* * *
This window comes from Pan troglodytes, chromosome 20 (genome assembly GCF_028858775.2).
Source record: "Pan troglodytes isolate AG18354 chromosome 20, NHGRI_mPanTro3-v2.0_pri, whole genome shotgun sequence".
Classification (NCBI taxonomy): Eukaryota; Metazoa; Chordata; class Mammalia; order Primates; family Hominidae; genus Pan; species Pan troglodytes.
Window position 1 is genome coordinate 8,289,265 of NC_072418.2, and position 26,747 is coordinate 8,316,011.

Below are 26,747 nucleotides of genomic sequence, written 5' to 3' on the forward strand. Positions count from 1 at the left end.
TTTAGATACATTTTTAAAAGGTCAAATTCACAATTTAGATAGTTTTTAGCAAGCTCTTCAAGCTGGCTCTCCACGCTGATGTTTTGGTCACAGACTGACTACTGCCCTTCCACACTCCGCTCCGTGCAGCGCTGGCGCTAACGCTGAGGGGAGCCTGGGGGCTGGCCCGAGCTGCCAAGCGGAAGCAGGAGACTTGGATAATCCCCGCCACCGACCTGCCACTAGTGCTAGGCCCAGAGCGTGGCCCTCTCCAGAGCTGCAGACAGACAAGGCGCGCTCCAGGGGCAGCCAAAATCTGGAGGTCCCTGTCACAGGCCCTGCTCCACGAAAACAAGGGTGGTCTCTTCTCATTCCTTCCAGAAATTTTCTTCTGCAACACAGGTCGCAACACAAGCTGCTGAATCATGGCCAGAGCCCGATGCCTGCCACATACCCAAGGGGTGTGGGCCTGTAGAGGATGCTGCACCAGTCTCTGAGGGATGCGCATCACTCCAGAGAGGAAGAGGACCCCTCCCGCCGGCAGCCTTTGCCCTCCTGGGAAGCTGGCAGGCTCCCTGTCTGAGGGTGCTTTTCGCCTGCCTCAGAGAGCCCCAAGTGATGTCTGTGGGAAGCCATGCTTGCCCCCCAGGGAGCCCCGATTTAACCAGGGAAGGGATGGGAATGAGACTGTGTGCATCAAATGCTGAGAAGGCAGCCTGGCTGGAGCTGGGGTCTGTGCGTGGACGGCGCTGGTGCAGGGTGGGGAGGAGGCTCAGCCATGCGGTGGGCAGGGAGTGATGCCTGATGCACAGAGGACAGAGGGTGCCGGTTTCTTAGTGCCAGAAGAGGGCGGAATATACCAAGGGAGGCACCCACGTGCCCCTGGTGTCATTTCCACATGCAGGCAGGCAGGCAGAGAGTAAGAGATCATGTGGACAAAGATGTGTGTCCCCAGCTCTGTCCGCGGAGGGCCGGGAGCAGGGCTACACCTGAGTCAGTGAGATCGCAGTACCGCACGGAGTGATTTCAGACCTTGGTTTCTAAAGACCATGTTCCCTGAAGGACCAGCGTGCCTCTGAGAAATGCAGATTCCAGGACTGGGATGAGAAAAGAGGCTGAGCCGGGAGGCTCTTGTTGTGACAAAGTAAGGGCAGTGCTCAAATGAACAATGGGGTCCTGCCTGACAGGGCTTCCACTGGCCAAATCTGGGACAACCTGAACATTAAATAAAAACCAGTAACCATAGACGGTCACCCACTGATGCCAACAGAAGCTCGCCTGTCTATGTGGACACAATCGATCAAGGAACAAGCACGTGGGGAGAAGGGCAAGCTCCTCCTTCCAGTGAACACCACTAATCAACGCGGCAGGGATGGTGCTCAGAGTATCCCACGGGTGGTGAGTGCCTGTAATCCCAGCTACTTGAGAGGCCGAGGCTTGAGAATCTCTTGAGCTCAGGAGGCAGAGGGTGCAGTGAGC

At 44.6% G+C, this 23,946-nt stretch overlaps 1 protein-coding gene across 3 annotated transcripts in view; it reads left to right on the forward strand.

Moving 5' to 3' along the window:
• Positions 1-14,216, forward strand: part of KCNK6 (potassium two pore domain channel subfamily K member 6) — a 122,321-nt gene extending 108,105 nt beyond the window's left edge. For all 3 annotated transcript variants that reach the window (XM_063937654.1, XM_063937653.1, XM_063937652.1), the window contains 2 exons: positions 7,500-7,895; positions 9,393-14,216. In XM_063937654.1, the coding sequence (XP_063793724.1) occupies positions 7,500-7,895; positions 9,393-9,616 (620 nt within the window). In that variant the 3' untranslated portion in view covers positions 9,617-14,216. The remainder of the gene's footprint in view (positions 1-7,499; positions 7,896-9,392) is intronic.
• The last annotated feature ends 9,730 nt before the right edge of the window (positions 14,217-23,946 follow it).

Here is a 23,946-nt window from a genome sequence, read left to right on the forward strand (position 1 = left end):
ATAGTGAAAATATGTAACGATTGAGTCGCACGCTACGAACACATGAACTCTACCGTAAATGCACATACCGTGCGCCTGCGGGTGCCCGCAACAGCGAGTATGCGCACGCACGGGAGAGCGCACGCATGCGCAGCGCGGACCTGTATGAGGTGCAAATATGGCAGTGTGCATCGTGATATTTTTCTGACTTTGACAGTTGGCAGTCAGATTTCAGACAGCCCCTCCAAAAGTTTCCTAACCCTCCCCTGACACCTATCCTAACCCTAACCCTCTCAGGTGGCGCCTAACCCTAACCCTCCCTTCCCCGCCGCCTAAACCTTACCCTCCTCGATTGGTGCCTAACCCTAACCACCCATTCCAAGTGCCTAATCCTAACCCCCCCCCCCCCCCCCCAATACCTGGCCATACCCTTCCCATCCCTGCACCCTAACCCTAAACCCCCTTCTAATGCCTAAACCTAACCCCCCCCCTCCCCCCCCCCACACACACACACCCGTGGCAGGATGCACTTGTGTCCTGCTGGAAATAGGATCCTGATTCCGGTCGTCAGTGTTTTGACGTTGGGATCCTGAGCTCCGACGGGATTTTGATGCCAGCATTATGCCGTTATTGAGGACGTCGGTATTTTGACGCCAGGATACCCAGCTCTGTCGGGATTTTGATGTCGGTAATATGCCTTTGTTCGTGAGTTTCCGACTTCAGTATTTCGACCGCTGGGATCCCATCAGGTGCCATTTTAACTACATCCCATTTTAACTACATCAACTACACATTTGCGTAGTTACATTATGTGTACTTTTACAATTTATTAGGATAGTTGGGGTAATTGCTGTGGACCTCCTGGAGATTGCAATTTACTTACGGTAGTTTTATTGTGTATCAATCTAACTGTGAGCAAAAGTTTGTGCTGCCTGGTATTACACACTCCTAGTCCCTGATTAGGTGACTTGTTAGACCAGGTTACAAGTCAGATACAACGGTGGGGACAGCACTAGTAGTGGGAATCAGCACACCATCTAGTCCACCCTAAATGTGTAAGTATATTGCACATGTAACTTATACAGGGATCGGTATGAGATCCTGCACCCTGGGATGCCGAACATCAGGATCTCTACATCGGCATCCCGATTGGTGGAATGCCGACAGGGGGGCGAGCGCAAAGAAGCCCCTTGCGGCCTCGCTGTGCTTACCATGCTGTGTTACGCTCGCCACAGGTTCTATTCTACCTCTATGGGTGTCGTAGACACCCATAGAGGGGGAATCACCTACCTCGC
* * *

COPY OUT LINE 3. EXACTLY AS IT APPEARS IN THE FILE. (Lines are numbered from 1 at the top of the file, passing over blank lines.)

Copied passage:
Classification (NCBI taxonomy): Eukaryota; Metazoa; Chordata; class Mammalia; order Primates; family Hominidae; genus Pan; species Pan troglodytes.